It’s a fun, snappy hour of knockabout verbal sparring at Edinburgh Art College’s Wee Red Bar as local company Blazing Hyena unveil their new funeral farce. Staged in the round, most informally, with Chesterfield sofas and table lamps, it’s a laid-back evening of lightly-warped laughs.
A cast of ten play a group of cousins and partners gathered in a front room on the day of Gran’s funeral. They’re a motley crew, perhaps beyond what seems feasible within the bounds of one family, a spread of ten completely different Gen Y stereotypes. Uptight Claire (Lara Wauchope), snarly Dana (Rosie Milne), wannabe player Teddy (Nathan Dunn) and hippy Evan (James Boal) are the most distinctly drawn, with the most to say for themselves. Writer Jack Elliot plays David, a neutral everyman who nevertheless ends up bearing the brunt of his cousins’ anger.
As traditional at family get-togethers, tensions soon surface and accusations fly. There’s all sorts of confusions and misunderstandings in the air – did Gran want burial or cremation, is it gran or is it nana (a debate I’ve had with my own cousins!) and can you bring a +1 to a funeral? There’s a whole gay/straight/bi conundrum, even a quandary about which version of The Power Of Love is appropriate at the funeral. Teddy has an interesting take on the Jennifer Rush version…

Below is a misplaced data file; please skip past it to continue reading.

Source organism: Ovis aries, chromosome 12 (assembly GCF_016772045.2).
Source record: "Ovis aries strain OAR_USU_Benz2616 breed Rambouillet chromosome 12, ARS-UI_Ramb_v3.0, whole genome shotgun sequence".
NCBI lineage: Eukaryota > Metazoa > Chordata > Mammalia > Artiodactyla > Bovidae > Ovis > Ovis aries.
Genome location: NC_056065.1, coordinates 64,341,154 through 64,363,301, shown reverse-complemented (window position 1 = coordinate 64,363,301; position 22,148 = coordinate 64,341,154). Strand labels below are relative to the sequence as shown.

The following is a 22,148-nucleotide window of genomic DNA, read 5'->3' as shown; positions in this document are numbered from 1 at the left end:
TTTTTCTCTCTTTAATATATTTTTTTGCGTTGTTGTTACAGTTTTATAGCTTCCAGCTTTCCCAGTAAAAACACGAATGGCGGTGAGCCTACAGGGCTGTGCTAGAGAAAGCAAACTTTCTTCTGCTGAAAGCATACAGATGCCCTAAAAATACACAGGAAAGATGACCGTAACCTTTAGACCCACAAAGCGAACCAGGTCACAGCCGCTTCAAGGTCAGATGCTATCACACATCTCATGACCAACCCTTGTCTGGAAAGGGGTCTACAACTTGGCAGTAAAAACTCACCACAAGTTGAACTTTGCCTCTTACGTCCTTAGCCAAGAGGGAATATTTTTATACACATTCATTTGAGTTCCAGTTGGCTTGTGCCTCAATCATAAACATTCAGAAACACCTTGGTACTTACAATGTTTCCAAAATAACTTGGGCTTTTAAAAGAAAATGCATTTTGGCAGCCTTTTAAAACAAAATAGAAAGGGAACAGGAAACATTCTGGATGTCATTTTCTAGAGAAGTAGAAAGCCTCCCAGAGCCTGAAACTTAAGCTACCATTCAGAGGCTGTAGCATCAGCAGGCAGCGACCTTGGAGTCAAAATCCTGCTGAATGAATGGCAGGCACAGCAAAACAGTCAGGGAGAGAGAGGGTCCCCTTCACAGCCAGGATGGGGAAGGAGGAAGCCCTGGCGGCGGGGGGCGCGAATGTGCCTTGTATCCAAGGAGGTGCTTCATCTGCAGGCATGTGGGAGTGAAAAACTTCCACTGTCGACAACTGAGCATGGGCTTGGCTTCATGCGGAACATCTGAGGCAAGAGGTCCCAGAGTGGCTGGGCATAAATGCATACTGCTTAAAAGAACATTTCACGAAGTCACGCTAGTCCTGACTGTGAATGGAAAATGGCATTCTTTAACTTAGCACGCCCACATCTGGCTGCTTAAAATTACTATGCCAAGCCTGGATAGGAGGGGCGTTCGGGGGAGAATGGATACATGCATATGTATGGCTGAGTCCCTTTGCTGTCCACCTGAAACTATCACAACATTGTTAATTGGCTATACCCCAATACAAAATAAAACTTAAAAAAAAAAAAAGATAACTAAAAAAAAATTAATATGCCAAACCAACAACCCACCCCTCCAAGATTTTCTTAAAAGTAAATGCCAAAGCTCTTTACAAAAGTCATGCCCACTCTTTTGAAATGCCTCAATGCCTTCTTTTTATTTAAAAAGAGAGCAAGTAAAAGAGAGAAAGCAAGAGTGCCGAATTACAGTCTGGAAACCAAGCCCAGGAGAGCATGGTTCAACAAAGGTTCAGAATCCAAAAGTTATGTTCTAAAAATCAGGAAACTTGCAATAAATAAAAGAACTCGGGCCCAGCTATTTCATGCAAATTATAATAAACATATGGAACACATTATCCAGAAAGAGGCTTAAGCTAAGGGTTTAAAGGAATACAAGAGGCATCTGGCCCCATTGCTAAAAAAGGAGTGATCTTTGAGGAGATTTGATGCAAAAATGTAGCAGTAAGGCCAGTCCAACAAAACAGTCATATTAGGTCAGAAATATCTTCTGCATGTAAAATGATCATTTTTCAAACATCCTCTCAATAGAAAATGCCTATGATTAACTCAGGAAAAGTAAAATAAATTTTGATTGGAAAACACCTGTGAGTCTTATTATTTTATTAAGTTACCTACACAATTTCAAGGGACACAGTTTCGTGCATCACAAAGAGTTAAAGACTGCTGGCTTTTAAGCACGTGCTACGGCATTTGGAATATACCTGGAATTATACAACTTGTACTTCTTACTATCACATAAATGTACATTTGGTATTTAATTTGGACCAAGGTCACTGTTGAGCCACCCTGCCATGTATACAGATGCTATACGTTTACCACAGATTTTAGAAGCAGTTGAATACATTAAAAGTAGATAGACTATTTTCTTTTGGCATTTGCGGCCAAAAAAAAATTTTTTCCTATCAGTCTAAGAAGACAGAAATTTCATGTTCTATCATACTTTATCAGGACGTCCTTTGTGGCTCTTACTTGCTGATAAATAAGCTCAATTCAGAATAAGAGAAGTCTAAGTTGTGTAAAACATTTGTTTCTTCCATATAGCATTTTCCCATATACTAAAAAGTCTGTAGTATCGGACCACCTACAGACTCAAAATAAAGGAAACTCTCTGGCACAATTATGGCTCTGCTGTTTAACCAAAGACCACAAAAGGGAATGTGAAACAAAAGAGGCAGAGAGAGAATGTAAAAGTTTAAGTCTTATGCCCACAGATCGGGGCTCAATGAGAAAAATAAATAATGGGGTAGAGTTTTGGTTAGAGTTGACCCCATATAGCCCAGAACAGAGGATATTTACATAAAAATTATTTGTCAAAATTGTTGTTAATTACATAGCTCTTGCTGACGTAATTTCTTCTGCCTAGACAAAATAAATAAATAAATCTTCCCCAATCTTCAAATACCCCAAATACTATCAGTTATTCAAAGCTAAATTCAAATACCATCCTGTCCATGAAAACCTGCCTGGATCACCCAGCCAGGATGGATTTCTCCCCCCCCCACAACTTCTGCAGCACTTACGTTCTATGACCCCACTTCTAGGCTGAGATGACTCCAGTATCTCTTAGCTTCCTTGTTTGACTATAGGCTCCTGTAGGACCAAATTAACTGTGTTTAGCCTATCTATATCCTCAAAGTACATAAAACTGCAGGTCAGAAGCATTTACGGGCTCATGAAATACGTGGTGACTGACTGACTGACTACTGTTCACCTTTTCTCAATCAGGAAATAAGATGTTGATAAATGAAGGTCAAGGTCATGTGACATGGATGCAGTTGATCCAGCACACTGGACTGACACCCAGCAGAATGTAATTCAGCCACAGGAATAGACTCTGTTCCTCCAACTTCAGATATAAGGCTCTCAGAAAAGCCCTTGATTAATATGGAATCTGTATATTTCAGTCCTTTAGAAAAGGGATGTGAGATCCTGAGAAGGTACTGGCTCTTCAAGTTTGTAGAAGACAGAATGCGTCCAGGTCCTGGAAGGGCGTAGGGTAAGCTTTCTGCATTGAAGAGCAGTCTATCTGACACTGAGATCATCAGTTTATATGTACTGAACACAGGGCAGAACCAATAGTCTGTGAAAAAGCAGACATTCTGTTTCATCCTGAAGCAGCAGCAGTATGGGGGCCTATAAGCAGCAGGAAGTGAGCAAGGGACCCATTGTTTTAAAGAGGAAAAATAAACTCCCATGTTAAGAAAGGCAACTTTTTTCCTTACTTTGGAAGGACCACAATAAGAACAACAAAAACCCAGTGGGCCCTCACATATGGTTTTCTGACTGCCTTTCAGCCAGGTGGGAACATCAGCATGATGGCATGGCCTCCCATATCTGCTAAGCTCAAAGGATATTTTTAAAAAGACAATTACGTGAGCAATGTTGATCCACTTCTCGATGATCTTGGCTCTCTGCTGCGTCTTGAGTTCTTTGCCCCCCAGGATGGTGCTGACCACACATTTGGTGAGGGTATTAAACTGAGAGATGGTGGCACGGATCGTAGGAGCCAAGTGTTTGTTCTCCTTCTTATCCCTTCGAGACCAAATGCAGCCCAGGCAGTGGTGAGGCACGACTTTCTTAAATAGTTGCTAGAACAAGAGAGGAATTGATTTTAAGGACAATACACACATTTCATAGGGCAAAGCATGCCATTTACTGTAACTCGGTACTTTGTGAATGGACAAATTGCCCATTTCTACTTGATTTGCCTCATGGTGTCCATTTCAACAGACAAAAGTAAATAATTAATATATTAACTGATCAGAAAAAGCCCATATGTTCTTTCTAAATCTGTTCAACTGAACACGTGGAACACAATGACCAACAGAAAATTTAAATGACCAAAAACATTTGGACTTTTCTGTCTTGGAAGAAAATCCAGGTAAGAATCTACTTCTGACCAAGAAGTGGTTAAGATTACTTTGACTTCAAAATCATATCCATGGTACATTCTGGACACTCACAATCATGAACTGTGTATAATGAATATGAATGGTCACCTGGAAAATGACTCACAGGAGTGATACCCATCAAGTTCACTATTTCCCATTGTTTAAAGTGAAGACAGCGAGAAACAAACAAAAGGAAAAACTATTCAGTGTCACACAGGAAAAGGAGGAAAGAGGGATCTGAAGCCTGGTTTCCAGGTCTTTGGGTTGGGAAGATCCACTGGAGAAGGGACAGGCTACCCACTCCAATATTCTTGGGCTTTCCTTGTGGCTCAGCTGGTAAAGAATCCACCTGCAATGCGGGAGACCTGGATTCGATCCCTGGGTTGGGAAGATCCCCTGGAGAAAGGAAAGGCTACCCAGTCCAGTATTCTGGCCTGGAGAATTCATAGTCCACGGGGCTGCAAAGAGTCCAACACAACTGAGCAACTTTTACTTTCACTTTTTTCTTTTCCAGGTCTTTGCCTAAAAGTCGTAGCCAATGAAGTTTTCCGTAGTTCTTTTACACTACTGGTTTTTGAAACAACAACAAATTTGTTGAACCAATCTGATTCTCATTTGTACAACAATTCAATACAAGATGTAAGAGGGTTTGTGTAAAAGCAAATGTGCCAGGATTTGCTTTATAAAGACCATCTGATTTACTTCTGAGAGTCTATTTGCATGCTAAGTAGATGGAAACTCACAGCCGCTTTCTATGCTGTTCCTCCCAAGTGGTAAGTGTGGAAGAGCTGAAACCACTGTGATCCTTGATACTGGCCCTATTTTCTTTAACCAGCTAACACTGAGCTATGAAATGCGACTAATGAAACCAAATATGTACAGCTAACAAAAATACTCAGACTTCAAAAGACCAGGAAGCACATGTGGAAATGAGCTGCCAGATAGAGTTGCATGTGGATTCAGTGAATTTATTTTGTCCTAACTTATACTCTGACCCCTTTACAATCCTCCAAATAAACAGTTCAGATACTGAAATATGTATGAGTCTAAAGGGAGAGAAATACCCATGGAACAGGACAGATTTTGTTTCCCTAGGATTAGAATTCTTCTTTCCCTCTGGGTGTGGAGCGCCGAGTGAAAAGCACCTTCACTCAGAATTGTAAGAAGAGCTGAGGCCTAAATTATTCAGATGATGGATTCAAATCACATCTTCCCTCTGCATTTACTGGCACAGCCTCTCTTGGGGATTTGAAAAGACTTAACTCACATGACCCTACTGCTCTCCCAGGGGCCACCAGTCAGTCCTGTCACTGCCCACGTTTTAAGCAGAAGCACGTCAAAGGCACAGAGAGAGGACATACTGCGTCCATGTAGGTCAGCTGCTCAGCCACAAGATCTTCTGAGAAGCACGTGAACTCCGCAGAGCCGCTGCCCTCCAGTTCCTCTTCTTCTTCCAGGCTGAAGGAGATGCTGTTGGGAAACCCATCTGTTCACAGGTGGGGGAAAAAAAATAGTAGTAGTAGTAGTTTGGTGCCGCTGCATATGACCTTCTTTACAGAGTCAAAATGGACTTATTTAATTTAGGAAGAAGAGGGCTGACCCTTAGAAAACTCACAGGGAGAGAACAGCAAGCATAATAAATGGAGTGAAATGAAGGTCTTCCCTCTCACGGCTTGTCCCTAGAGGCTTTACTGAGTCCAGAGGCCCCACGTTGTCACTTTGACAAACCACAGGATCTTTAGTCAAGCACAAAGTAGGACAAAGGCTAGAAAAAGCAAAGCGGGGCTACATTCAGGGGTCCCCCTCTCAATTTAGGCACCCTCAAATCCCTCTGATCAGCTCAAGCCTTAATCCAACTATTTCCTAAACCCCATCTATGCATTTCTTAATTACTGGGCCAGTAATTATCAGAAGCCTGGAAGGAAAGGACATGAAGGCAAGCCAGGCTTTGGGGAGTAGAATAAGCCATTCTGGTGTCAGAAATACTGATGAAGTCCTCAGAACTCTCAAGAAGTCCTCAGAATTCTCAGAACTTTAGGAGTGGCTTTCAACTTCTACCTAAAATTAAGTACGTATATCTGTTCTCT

In truth, it’s situation rather than story. There’s no great narrative trajectory. They arrive, they bicker, they leave. We learn little about the characters we haven’t figured out in their first five seconds on stage and even late, lamented Gran could be anything from dainty dear to cranky monster for all we know.
But the characters are a good bunch, and while they’re there, there’s top bantz, wind-ups, scraps and some corkingly funny lines. It’s an easy evening’s watch and there’s much to like about this young Edinburgh company.